Norman never got the par or the playoff. He hammered a 4-iron approach into the gallery. It resulted in a bogey that left him one shot behind the Golden Bear at the end.
Norman's approach shot, oddly enough, was reminiscent of his finish in the 1984 U.S. Open at Winged Foot, when he hit a 6-iron second shot into the stands on the last hole. He salvaged a par on that one to tie Fuzzy Zoeller, but lost a playoff the following day.
"I was going for the win here," said Norman. "The pin was all the way back and I tried to get the ball back there . . . Maybe my ego got the better of me. Maybe next time I'll be content to putt from 60 feet."
Norman played his third shot from the gallery area, and he had hopes of getting close for a one-putt save.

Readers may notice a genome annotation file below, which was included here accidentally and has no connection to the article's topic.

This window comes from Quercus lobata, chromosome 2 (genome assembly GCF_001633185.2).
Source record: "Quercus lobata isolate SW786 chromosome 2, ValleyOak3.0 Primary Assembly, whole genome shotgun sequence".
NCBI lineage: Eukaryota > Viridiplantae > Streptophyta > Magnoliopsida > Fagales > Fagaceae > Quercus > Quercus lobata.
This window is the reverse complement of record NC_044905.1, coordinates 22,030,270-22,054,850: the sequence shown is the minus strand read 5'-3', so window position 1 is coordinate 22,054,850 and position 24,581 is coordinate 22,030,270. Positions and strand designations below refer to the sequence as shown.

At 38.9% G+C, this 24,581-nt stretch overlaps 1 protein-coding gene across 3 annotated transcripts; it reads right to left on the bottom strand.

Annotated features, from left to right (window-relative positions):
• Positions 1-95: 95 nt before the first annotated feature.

"I wanted to get it below the hole," he said, "but it stayed up."
Norman missed the 15-foot downhiller and chalked it up to experience, although it might be many a tour stop before he encounters the electricity of the 50th Masters.
"The crowd was unbelievable, especially when Jack is involved," he said. ''Compared to Augusta National, Winged Foot is a graveyard. Jack actually owns this place."
To his credit, Norman could have folded when he double-bogeyed the 10th hole to fall two shots behind Seve Ballesteros. But he hung in for a closing 2-under 70 and 280 total for the tournament.
"I stuck to my guns and I gave it my best shot, 101 percent," Norman said. "After the double bogey some might say, 'Let's just finish.' But I felt I could have won and I tried."
Despite his disappointment, Norman joked to the end. "Someday I'm going to
break Jack's record of six Masters," he said with a smile.
Fine. But who says Nicklaus is stopping at six.